Dark Fantasy

From ZineWiki

(Difference between revisions)
Jump to: navigation, search
Current revision (23:23, 30 March 2014) (view source)
 
(2 intermediate revisions not shown.)
Line 1: Line 1:
-
[[Image:Dark_fantasy_197812_n18_copy.jpg‎|right|frame|'''Dark Fantasy'''<br/> Issue 18 1978 <br/>Cover art by Charles Saunders]]
+
[[Image:DRKFNTSDCM1978.jpg‎ |right|frame|'''Dark Fantasy'''<br/> Issue 18 1978 <br/>Cover art by Bruce Conklin]]
'''Dark Fantasy''' was a literary fantasy and horror fanzine by Howard Eugene (Gene) Day (1951-1982).
'''Dark Fantasy''' was a literary fantasy and horror fanzine by Howard Eugene (Gene) Day (1951-1982).
Line 11: Line 11:
Also featured was poetry by Tom Egan, Steve Eng, William Fulwiler, Ralph Harding, Robert E. Howard, Ed Lesko, Mark Mansell, and Walter Shedlofsky ([[Inner Circle]]).  
Also featured was poetry by Tom Egan, Steve Eng, William Fulwiler, Ralph Harding, Robert E. Howard, Ed Lesko, Mark Mansell, and Walter Shedlofsky ([[Inner Circle]]).  
-
''Dark Fantasy'' is noted for featuring the first publication of the "Imaro" stories of Charles Saunders. Several issues featured these stories, and issue 18 was the "All Imaro Issue".
+
''Dark Fantasy'' is noted for featuring the first publication of the "Imaro" stories of Charles Saunders.  The lack of black protagonists and the stereotyped portrayal of black characters in heroic fiction, combined with a love of African culture, history and mythology, inspired Sauders to create the "Imaro" character and stories. Several issues featured these stories, and issue 18 was the "All Imaro Issue".
The story "Moon Over the Xingu" by George Diezel II is considered to be a part of the [[Cthulhu Mythos]].
The story "Moon Over the Xingu" by George Diezel II is considered to be a part of the [[Cthulhu Mythos]].

Current revision

Dark Fantasy Issue 18 1978 Cover art by Bruce Conklin
Dark Fantasy
Issue 18 1978
Cover art by Bruce Conklin

Dark Fantasy was a literary fantasy and horror fanzine by Howard Eugene (Gene) Day (1951-1982).

Gene Day began publishing Dark Fantasy in 1973 in Gananoque, Ontario, Canada. A total of 22 issues were published, the last issue in 1980. Day was told by the printer that issues 12 and 13 were lost, but issue 12 was later reconstructed and printed after issue 19 had come out in 1979. Gene Day suddenly died, at age 31, before issue 13 could be reconstructed. Gordon Derevanchik published a special commemorative double issue of Dark Fantasy, #24/25, in August 1984 in tribute to Gene Day.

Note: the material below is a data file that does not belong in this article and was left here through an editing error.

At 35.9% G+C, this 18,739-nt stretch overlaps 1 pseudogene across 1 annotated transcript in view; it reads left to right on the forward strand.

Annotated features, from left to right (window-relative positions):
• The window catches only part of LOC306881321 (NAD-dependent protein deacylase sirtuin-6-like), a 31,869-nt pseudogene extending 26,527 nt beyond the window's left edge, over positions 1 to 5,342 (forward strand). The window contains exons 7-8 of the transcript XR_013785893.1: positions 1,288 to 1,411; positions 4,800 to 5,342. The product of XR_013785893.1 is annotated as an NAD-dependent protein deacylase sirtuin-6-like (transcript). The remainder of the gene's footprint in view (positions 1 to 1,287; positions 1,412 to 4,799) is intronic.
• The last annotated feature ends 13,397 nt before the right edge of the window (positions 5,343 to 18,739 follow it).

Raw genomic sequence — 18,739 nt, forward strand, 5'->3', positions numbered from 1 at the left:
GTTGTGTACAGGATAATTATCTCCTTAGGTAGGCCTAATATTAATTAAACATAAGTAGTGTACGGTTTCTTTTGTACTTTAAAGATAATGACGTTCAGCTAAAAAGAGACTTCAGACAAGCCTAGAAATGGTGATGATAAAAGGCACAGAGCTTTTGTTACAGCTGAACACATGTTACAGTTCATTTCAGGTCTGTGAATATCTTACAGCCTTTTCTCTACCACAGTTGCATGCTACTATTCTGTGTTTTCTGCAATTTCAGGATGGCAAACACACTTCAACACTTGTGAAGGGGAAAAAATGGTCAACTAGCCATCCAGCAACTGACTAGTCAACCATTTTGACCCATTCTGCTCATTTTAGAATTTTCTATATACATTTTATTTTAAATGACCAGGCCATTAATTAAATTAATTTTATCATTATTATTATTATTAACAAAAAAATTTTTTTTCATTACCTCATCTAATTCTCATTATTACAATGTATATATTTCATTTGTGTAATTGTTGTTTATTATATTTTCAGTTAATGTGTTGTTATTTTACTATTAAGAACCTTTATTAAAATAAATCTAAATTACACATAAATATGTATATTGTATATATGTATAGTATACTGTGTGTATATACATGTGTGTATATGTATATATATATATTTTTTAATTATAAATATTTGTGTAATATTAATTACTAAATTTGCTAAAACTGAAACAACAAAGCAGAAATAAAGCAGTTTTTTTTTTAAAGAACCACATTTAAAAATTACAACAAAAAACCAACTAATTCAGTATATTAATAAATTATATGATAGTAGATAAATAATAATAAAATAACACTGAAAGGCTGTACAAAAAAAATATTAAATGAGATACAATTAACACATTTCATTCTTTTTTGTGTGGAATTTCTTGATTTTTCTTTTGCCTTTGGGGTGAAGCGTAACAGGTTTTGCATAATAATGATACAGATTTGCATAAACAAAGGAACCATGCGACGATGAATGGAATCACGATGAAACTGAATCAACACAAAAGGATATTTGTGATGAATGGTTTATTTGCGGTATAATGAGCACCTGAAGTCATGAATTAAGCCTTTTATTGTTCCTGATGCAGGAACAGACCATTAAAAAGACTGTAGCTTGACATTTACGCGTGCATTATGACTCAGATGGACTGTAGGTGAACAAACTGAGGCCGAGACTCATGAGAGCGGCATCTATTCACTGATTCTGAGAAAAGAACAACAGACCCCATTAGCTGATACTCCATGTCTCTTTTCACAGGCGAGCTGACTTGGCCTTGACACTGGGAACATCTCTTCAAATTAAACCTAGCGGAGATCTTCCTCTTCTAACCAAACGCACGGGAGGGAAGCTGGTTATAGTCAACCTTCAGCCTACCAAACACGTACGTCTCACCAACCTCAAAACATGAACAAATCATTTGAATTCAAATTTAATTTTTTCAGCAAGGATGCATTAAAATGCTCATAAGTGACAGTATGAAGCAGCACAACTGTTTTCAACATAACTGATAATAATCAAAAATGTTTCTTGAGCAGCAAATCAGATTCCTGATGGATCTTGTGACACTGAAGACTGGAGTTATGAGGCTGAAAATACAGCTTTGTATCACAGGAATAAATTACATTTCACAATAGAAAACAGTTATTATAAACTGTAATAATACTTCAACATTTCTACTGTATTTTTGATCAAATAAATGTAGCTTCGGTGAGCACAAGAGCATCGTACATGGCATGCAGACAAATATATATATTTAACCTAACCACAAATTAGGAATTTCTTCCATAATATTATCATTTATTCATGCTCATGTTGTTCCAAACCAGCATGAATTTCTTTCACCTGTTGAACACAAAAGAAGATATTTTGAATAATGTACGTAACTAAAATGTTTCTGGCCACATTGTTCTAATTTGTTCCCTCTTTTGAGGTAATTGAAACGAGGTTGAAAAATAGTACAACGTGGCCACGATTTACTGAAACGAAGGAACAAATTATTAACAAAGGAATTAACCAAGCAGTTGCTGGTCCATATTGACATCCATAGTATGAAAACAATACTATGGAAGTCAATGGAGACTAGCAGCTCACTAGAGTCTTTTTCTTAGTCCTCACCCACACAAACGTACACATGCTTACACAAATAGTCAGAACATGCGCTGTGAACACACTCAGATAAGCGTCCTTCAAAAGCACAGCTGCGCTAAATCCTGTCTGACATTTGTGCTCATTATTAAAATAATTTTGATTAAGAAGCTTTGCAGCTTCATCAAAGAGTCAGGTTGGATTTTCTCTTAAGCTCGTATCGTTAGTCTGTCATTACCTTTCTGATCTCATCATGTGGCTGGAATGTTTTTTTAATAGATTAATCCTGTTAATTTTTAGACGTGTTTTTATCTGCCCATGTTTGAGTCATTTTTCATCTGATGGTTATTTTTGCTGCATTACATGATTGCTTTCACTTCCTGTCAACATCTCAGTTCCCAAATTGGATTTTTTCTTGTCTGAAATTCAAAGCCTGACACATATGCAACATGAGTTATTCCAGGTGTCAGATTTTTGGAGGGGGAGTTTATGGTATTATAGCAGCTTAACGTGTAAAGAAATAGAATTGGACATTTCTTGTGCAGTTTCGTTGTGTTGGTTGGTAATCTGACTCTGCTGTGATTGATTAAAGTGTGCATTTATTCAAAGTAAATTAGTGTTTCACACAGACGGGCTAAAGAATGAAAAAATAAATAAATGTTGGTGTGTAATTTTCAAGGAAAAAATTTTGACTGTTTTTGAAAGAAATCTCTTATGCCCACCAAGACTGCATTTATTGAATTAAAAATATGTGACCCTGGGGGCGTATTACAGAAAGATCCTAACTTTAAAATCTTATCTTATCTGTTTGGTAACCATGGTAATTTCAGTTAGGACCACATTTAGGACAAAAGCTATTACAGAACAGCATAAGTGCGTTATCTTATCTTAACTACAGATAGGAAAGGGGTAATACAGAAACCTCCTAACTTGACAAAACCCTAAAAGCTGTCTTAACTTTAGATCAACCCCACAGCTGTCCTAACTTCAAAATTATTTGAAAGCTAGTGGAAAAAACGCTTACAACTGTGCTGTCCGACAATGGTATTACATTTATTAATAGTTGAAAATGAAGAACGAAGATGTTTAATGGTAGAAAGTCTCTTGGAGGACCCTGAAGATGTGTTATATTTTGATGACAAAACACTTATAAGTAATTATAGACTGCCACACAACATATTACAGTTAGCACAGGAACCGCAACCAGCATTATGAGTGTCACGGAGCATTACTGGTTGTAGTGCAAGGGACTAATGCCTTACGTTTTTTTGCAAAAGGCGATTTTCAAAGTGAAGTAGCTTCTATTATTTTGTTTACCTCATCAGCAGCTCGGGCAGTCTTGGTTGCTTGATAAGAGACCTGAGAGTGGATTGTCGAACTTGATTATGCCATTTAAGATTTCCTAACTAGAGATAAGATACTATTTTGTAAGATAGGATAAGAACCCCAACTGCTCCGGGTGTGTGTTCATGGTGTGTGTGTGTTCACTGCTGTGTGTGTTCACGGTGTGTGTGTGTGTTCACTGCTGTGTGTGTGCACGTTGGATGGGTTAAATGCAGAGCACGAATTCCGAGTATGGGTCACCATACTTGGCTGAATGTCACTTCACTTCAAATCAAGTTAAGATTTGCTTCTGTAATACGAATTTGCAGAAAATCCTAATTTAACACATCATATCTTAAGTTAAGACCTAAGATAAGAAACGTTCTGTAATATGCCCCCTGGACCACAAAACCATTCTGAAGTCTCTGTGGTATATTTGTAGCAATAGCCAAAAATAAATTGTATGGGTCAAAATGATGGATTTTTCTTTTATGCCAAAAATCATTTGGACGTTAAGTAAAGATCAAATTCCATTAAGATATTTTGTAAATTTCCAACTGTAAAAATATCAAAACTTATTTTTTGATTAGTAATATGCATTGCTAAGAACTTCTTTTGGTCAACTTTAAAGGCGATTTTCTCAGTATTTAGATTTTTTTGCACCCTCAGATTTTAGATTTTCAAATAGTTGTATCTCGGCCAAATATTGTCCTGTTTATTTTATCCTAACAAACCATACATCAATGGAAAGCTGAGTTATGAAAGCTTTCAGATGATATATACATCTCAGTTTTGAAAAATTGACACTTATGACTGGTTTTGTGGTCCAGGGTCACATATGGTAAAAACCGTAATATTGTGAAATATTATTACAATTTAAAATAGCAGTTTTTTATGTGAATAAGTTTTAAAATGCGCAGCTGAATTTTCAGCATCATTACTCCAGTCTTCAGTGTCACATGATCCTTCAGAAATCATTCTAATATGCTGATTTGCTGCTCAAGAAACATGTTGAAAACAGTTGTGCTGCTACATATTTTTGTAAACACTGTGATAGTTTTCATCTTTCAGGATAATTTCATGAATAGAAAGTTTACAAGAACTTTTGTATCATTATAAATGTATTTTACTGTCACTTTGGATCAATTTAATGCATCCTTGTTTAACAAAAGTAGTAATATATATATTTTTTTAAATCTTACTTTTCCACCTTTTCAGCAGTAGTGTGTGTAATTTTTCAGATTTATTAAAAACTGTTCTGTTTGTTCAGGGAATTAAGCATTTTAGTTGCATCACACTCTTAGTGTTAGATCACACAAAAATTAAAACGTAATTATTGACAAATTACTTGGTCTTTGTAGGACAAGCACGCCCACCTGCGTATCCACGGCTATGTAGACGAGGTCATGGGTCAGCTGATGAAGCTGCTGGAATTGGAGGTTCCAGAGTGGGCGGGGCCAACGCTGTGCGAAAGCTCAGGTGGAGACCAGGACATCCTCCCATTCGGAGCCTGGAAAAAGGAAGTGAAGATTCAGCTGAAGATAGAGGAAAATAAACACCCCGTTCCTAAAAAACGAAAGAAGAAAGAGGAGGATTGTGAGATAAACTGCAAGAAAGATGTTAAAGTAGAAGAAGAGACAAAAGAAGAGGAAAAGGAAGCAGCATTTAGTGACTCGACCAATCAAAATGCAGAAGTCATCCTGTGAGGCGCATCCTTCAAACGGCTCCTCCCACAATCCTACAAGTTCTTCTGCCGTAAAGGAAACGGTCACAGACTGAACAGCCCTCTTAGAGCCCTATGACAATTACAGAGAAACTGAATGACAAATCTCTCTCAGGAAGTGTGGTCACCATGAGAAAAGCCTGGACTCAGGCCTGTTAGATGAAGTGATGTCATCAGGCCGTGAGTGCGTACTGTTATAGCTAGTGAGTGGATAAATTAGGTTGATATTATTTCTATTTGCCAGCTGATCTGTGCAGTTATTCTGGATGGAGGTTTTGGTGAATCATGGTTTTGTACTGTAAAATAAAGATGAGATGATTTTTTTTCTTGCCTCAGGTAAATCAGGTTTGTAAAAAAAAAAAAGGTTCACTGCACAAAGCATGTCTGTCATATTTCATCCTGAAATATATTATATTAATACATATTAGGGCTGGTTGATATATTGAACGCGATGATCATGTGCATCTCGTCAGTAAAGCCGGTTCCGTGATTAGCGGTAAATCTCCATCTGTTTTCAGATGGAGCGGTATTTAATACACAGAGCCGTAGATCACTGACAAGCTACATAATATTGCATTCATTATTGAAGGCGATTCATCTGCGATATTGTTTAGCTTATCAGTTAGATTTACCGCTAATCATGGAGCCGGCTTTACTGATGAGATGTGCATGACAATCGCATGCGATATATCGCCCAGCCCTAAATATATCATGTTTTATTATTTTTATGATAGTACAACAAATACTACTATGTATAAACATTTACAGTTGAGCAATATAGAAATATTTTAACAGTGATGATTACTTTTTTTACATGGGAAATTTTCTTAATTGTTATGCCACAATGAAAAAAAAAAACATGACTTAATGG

Writing contributors included Fabio Basbarri, Bill Baron, John Bell, Charles De Lint (Dragonfields), Gordon Derevanchuk, George Diezel II, Gordon Derry, Tom Egan, Galad Elflandsson, Steve Eng, Joe Erslavas, Augustine Fennel, Robert Fester, William Fulwiler, Greg N. Gabbard, Ken Hahn (Jeet), Wayne Hooks, Kenneth Huff, Jon Inouye, Gale Jack, James Lankashire, Randall Larson (Threshold of Fantasy), David Madison, Ardath Mayhar, David Mowry, Glenn Rahman, Charles R. Saunders (Dragonfields, Stardock), David M. Skov, Dorothy Wagner, Steven Vance, B.F. Watkinson, Neal Wilgus, and Richard deWolfe.

Art contributors included Neal Adams, John Bierly, John Charette, Bruce Conklin, Dan Day, Gene Day, Larry Dickison, Stephen E. Fabian, George Freeman, Tim Hammell, Roy G. Krenkel, Ken Raney (Fantasae), and David Vosburgh.

Also featured was poetry by Tom Egan, Steve Eng, William Fulwiler, Ralph Harding, Robert E. Howard, Ed Lesko, Mark Mansell, and Walter Shedlofsky (Inner Circle).

Dark Fantasy is noted for featuring the first publication of the "Imaro" stories of Charles Saunders. The lack of black protagonists and the stereotyped portrayal of black characters in heroic fiction, combined with a love of African culture, history and mythology, inspired Sauders to create the "Imaro" character and stories. Several issues featured these stories, and issue 18 was the "All Imaro Issue".

The story "Moon Over the Xingu" by George Diezel II is considered to be a part of the Cthulhu Mythos.

The Gene Day Award for Self-Publishers is an annual award in Day's honour given to Canadian self publishing comic book creators.

External Links

Personal tools